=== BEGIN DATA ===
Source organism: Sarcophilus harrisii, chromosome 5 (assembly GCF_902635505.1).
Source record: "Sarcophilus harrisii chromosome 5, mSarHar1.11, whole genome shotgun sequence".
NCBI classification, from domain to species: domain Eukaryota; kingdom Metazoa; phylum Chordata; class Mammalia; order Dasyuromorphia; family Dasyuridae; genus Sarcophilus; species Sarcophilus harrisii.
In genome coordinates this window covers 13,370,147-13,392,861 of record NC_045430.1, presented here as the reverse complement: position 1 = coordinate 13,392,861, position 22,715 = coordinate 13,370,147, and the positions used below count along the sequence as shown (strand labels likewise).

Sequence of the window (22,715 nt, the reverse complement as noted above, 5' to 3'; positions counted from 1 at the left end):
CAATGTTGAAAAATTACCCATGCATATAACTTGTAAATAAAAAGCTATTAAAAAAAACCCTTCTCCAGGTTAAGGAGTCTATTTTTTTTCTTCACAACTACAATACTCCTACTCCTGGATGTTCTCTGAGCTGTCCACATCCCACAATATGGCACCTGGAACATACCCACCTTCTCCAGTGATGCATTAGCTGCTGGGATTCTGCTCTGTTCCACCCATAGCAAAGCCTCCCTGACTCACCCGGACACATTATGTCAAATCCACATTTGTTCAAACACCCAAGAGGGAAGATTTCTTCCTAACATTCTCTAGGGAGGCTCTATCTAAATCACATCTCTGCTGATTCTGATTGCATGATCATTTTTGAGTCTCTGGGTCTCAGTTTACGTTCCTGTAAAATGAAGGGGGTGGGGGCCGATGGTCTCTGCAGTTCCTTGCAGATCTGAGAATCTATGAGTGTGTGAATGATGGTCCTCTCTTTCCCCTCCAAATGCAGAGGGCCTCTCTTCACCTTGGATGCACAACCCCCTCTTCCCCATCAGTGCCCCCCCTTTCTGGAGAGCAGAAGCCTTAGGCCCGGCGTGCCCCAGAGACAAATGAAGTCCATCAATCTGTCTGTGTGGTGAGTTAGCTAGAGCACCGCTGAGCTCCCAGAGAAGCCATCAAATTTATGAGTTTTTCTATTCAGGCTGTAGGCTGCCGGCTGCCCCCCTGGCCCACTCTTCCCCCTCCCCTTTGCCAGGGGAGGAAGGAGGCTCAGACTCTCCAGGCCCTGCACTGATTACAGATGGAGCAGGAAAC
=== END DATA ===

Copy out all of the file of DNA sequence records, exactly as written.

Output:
Source organism: Sarcophilus harrisii, chromosome 5 (assembly GCF_902635505.1).
Source record: "Sarcophilus harrisii chromosome 5, mSarHar1.11, whole genome shotgun sequence".
NCBI classification, from domain to species: domain Eukaryota; kingdom Metazoa; phylum Chordata; class Mammalia; order Dasyuromorphia; family Dasyuridae; genus Sarcophilus; species Sarcophilus harrisii.
In genome coordinates this window covers 13,370,147-13,392,861 of record NC_045430.1, presented here as the reverse complement: position 1 = coordinate 13,392,861, position 22,715 = coordinate 13,370,147, and the positions used below count along the sequence as shown (strand labels likewise).

Sequence of the window (22,715 nt, the reverse complement as noted above, 5' to 3'; positions counted from 1 at the left end):
CAATGTTGAAAAATTACCCATGCATATAACTTGTAAATAAAAAGCTATTAAAAAAAACCCTTCTCCAGGTTAAGGAGTCTATTTTTTTTCTTCACAACTACAATACTCCTACTCCTGGATGTTCTCTGAGCTGTCCACATCCCACAATATGGCACCTGGAACATACCCACCTTCTCCAGTGATGCATTAGCTGCTGGGATTCTGCTCTGTTCCACCCATAGCAAAGCCTCCCTGACTCACCCGGACACATTATGTCAAATCCACATTTGTTCAAACACCCAAGAGGGAAGATTTCTTCCTAACATTCTCTAGGGAGGCTCTATCTAAATCACATCTCTGCTGATTCTGATTGCATGATCATTTTTGAGTCTCTGGGTCTCAGTTTACGTTCCTGTAAAATGAAGGGGGTGGGGGCCGATGGTCTCTGCAGTTCCTTGCAGATCTGAGAATCTATGAGTGTGTGAATGATGGTCCTCTCTTTCCCCTCCAAATGCAGAGGGCCTCTCTTCACCTTGGATGCACAACCCCCTCTTCCCCATCAGTGCCCCCCCTTTCTGGAGAGCAGAAGCCTTAGGCCCGGCGTGCCCCAGAGACAAATGAAGTCCATCAATCTGTCTGTGTGGTGAGTTAGCTAGAGCACCGCTGAGCTCCCAGAGAAGCCATCAAATTTATGAGTTTTTCTATTCAGGCTGTAGGCTGCCGGCTGCCCCCCTGGCCCACTCTTCCCCCTCCCCTTTGCCAGGGGAGGAAGGAGGCTCAGACTCTCCAGGCCCTGCACTGATTACAGATGGAGCAGGAAAC